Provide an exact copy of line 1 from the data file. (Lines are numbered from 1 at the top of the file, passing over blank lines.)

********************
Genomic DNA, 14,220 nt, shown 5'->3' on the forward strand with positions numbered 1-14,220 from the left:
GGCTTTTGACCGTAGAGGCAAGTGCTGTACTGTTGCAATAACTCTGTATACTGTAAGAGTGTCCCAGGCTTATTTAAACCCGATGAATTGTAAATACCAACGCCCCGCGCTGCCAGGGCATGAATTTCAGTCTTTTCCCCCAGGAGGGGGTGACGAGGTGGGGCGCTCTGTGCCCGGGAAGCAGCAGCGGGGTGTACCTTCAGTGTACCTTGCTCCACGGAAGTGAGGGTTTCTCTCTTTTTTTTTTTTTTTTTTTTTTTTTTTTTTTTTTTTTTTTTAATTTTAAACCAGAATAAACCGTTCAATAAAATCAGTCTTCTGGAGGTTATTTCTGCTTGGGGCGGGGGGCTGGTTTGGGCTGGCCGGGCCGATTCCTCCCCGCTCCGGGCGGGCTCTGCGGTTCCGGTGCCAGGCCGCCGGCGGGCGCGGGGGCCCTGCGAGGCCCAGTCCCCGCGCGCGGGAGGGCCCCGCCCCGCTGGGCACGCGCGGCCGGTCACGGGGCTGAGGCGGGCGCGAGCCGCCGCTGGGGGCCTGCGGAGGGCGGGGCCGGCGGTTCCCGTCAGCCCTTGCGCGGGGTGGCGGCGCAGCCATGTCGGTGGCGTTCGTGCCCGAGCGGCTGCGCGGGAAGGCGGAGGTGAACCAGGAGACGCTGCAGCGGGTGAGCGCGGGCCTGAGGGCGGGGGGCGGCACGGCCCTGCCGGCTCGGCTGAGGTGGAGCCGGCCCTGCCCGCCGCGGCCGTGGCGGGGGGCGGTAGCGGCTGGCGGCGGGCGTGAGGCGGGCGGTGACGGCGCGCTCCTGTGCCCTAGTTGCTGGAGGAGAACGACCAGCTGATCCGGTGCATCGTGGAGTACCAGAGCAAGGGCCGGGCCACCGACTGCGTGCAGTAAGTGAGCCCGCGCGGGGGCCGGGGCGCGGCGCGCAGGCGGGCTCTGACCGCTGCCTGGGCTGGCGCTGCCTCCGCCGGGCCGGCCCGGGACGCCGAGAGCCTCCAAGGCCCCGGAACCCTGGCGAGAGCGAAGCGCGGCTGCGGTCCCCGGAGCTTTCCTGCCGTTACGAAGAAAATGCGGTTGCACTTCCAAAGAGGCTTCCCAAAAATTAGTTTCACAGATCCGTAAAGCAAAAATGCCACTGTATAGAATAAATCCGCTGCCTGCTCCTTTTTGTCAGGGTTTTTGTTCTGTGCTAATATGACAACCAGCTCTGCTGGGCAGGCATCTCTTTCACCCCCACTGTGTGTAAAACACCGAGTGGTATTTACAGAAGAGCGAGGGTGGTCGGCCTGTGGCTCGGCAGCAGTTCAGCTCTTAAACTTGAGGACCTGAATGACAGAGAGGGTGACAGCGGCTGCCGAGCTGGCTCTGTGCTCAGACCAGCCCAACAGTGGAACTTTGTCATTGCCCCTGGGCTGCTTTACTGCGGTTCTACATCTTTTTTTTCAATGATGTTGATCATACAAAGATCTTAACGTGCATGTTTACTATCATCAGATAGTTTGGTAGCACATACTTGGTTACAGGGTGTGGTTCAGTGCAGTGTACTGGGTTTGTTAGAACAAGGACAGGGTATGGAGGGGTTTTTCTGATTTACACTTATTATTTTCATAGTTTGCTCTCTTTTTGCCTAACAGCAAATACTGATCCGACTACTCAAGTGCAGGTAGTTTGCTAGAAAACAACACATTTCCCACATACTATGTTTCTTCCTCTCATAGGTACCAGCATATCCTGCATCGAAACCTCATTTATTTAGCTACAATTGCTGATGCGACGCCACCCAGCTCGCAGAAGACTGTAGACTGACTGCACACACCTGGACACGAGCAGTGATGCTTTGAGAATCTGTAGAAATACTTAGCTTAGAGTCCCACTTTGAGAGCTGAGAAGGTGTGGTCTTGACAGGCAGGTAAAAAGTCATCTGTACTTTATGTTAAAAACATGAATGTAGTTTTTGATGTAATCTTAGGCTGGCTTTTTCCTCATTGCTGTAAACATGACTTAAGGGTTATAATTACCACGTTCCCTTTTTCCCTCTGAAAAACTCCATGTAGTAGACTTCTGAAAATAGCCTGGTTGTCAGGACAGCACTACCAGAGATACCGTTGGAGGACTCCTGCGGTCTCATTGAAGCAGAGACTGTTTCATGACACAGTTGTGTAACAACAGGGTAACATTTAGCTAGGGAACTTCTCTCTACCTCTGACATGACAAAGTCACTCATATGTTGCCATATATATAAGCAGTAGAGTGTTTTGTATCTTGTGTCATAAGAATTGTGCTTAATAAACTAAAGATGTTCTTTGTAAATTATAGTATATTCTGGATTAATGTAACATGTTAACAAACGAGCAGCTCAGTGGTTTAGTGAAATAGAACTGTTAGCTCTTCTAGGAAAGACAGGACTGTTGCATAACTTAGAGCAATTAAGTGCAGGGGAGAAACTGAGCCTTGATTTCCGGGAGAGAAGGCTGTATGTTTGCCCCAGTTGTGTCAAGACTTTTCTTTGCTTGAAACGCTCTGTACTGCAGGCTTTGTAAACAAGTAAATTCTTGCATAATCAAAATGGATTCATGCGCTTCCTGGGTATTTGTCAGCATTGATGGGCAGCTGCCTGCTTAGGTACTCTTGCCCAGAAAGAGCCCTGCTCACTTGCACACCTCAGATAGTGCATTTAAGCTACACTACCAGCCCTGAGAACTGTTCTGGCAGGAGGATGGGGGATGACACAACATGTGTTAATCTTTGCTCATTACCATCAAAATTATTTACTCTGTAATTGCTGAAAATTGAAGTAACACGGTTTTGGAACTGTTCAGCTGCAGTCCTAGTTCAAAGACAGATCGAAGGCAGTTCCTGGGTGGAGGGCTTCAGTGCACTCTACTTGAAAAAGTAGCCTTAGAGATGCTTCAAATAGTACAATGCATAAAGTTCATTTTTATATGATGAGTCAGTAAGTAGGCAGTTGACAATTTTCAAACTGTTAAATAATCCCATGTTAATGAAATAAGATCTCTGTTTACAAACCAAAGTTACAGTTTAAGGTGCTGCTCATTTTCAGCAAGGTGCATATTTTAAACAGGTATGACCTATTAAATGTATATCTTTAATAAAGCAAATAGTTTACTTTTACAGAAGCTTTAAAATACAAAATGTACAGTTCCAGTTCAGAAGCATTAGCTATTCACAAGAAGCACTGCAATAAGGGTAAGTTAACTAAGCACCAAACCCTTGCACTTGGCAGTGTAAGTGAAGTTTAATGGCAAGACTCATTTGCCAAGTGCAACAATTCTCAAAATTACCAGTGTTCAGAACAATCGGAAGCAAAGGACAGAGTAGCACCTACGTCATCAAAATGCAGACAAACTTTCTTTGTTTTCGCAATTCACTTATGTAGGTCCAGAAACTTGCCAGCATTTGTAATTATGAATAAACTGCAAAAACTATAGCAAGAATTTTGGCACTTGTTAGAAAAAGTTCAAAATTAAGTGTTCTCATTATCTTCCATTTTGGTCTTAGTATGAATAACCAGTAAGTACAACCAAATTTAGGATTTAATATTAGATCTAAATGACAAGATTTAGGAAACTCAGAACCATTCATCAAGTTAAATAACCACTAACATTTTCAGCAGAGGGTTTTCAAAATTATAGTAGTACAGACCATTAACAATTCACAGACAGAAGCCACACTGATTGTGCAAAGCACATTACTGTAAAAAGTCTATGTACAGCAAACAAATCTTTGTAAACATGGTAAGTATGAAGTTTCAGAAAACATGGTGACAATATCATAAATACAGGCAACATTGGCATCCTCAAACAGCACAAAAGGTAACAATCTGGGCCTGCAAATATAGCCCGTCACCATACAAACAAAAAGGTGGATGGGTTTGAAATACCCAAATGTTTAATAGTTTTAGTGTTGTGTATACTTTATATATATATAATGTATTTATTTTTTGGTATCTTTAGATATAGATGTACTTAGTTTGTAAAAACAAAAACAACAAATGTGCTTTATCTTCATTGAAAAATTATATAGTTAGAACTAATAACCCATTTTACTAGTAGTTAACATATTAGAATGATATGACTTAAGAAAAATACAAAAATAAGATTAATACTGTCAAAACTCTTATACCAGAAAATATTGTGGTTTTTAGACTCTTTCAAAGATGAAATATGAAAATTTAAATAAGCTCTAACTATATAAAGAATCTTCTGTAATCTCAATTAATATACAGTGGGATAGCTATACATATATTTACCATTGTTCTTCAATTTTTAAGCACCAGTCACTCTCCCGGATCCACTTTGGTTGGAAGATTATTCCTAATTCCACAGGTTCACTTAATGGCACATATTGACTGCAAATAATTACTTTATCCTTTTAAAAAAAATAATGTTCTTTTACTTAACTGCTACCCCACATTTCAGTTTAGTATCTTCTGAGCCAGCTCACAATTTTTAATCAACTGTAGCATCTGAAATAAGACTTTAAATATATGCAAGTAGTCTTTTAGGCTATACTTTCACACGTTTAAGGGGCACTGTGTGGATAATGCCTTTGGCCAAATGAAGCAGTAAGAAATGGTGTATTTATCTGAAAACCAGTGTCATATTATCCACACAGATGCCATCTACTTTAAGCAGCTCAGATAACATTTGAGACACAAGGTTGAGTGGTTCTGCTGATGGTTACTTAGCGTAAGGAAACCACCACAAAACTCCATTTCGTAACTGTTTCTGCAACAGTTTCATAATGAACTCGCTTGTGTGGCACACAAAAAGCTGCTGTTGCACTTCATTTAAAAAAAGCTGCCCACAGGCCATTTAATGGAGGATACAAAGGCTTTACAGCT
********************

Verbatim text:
Genomic DNA, 14,220 nt, shown 5'->3' on the forward strand with positions numbered 1-14,220 from the left: